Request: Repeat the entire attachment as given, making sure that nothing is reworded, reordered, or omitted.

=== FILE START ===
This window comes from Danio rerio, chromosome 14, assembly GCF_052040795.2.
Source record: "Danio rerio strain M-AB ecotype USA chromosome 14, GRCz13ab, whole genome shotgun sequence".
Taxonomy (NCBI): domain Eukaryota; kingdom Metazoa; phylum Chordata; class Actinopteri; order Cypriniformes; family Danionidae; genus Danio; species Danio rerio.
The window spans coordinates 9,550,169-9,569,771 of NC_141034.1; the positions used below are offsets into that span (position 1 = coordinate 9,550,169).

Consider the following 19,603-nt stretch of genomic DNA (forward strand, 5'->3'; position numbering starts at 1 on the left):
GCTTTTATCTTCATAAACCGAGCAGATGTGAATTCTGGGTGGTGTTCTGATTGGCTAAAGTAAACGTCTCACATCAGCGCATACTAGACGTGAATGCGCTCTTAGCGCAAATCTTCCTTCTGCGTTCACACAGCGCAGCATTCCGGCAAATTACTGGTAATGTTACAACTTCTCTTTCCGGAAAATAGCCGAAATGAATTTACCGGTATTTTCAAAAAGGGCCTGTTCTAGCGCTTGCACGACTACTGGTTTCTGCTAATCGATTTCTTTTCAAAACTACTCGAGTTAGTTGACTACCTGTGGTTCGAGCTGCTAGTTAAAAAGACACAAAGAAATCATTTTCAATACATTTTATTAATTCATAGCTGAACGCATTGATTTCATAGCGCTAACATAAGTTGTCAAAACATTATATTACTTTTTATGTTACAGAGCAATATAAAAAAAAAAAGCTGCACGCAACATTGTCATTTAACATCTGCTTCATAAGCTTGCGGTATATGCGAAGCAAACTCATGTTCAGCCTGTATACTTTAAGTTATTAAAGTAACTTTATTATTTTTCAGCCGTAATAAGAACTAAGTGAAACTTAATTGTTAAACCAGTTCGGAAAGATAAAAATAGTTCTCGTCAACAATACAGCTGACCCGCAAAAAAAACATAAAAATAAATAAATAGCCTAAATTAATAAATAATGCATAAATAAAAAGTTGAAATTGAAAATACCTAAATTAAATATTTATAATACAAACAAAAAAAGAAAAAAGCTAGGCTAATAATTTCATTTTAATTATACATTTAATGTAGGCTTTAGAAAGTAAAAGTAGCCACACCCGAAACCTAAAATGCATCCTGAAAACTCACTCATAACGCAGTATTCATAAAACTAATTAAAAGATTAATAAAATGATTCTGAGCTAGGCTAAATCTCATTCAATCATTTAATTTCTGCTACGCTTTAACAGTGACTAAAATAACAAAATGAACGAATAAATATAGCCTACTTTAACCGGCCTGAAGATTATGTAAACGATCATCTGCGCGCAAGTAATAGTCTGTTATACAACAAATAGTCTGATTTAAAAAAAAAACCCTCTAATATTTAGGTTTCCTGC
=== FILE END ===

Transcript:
This window comes from Danio rerio, chromosome 14, assembly GCF_052040795.2.
Source record: "Danio rerio strain M-AB ecotype USA chromosome 14, GRCz13ab, whole genome shotgun sequence".
Taxonomy (NCBI): domain Eukaryota; kingdom Metazoa; phylum Chordata; class Actinopteri; order Cypriniformes; family Danionidae; genus Danio; species Danio rerio.
The window spans coordinates 9,550,169-9,569,771 of NC_141034.1; the positions used below are offsets into that span (position 1 = coordinate 9,550,169).

Consider the following 19,603-nt stretch of genomic DNA (forward strand, 5'->3'; position numbering starts at 1 on the left):
GCTTTTATCTTCATAAACCGAGCAGATGTGAATTCTGGGTGGTGTTCTGATTGGCTAAAGTAAACGTCTCACATCAGCGCATACTAGACGTGAATGCGCTCTTAGCGCAAATCTTCCTTCTGCGTTCACACAGCGCAGCATTCCGGCAAATTACTGGTAATGTTACAACTTCTCTTTCCGGAAAATAGCCGAAATGAATTTACCGGTATTTTCAAAAAGGGCCTGTTCTAGCGCTTGCACGACTACTGGTTTCTGCTAATCGATTTCTTTTCAAAACTACTCGAGTTAGTTGACTACCTGTGGTTCGAGCTGCTAGTTAAAAAGACACAAAGAAATCATTTTCAATACATTTTATTAATTCATAGCTGAACGCATTGATTTCATAGCGCTAACATAAGTTGTCAAAACATTATATTACTTTTTATGTTACAGAGCAATATAAAAAAAAAAAGCTGCACGCAACATTGTCATTTAACATCTGCTTCATAAGCTTGCGGTATATGCGAAGCAAACTCATGTTCAGCCTGTATACTTTAAGTTATTAAAGTAACTTTATTATTTTTCAGCCGTAATAAGAACTAAGTGAAACTTAATTGTTAAACCAGTTCGGAAAGATAAAAATAGTTCTCGTCAACAATACAGCTGACCCGCAAAAAAAACATAAAAATAAATAAATAGCCTAAATTAATAAATAATGCATAAATAAAAAGTTGAAATTGAAAATACCTAAATTAAATATTTATAATACAAACAAAAAAAGAAAAAAGCTAGGCTAATAATTTCATTTTAATTATACATTTAATGTAGGCTTTAGAAAGTAAAAGTAGCCACACCCGAAACCTAAAATGCATCCTGAAAACTCACTCATAACGCAGTATTCATAAAACTAATTAAAAGATTAATAAAATGATTCTGAGCTAGGCTAAATCTCATTCAATCATTTAATTTCTGCTACGCTTTAACAGTGACTAAAATAACAAAATGAACGAATAAATATAGCCTACTTTAACCGGCCTGAAGATTATGTAAACGATCATCTGCGCGCAAGTAATAGTCTGTTATACAACAAATAGTCTGATTTAAAAAAAAAACCCTCTAATATTTAGGTTTCCTGC